Views: 179 Author: Site Editor Publish Time: 2018-09-06 Origin: Site
Flex pipes look unique compared to other exhaust pipes because they are covered with braided steel. They are an essential part in a front-wheel or all-wheel drive motor vehicle's exhaust manifold. The flex pipe connects immovable parts of the exhaust system, and without it, these other parts would snap and break. There is always the option to replace a broken flex pipe; however repairing one involves just a little know-how and some basic parts.
Diagnose a Broken Flex Pipe
Flex pipes can break from basic wear and tear or from damage accrued from bottoming a car out on a bump in the road. It is obvious when the pipe breaks because the car sounds as if there is no exhaust system and it gets very loud. Before purchasing any parts, always take a look under the car to make sure the problem is the flex pipe, and not the solid exhaust pipes. If it is the flex pipe, rips are visible in the outer braided mesh of the pipe.
The parts and tools necessary to repair a flex pipe are not expensive, and far cheaper than replacing the pipe with a brand new one.
· Tail pipe bandage
· Tail pipe sealer
· Two exhaust clamps
· Axle stands
It is very dangerous to work underneath a car that is only held up with jacks. Lift the vehicle up with a jack, and then set an axle stand on each side of the car to be safe. Additionally, only perform this repair on level ground.
Repairing a Flex Pipe Exhaust
After the car is resting on axle stands, let the car run for a few minutes to determine the only damage is to the flex pipe. Sometimes there are small cracks in other parts of the exhaust as well. If this is the case, the project entails a lot more work and it might make sense to let a professional mechanic work on it.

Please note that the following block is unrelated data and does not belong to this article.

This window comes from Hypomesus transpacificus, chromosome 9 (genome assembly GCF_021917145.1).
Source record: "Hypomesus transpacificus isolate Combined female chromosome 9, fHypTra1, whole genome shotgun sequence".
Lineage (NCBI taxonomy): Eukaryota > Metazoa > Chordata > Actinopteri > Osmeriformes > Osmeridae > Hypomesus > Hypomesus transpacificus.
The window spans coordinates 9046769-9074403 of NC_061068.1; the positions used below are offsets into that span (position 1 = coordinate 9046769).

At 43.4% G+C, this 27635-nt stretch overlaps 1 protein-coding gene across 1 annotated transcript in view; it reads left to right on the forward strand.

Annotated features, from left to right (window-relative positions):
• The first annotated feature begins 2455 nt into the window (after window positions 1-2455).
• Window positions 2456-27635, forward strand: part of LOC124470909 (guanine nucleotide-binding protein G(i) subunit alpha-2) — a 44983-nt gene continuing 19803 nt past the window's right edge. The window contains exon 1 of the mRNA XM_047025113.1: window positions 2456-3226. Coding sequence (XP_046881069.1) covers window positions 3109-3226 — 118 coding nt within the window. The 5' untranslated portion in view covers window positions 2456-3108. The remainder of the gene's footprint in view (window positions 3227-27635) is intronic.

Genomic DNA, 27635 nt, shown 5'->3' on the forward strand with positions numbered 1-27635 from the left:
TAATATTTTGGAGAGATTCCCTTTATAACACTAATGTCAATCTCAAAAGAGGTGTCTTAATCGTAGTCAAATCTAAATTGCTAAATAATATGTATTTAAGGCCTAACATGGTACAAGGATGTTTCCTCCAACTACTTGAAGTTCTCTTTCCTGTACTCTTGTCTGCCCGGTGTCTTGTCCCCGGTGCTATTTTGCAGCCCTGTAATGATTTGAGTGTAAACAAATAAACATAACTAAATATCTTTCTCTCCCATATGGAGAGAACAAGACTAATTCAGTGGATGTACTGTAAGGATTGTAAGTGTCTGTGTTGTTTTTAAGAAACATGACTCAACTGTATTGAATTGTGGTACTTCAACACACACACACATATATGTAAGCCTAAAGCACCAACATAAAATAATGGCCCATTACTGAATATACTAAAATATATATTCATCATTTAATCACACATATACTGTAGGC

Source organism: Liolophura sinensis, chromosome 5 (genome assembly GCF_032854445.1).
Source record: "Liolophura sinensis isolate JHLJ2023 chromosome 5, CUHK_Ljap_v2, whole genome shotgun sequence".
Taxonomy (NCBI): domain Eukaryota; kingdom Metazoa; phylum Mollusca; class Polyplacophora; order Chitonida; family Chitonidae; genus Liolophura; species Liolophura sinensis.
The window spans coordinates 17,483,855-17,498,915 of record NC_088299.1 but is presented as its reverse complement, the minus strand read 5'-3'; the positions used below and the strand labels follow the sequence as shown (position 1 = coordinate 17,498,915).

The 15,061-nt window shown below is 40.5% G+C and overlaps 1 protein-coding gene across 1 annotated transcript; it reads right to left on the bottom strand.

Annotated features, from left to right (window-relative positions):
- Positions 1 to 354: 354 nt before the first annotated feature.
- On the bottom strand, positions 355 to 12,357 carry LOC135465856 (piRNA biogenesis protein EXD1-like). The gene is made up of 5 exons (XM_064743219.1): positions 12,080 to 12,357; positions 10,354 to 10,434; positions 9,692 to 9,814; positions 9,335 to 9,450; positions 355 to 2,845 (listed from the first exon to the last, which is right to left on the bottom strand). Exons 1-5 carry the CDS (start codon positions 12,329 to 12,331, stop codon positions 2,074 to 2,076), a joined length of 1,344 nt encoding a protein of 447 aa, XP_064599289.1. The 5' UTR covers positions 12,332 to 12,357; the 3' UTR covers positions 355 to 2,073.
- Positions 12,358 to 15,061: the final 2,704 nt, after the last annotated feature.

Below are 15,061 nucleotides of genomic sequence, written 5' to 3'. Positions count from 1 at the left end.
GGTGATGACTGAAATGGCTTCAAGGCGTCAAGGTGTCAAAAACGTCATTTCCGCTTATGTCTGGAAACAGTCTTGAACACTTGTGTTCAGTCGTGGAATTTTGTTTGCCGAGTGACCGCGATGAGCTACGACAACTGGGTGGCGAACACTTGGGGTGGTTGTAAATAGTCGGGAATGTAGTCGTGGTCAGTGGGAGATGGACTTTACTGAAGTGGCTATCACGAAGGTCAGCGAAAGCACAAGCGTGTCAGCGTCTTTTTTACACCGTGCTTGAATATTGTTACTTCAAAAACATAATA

Wrap the Flex Pipe
If the only damage is to the flex pipe, take the tail pipe bandage and wrap it around the flex pipe from end to end. Most professionals recommend wrapping it in two to three layers, but never more than this. Wrap the bandage as tightly as possible and make it neat to improve the longevity of the repair.
Once the wrapping is complete, generously apply exhaust sealer to both ends of the wrap. The sealer keeps the bandage from unwrapping. Allow a few minutes for the sealer to completely set before moving on to the next step.
Cover the Bandage with Exhaust Heat Shield
Exhaust heat shield is an aluminum wrapping designed to withstand the high heat exhaust systems produce. Wrap the shield over the bandage and hold it in place. It is fine if the shield is a little longer than the flex pipe.
Next, attach an exhaust clamp on each end of the heat shield. Depending on the type of clamp, a screwdriver or small wrench may be necessary to tighten them. Make sure to get clamps that fit the diameter of the flex pipe.
Test the Repair
To make sure the heat shield and bandage stay in place, start the car and let it idle for 10 minutes, checking on the repair every few minutes. If the repair is successful, reap the benefits by driving a less noisy car.
People sometimes pass car inspections with this type of repair, but some states may require a whole new flex pipe before receiving next year's sticker. Again, this is more costly and usually involves welding, so it is a job better left to professionals.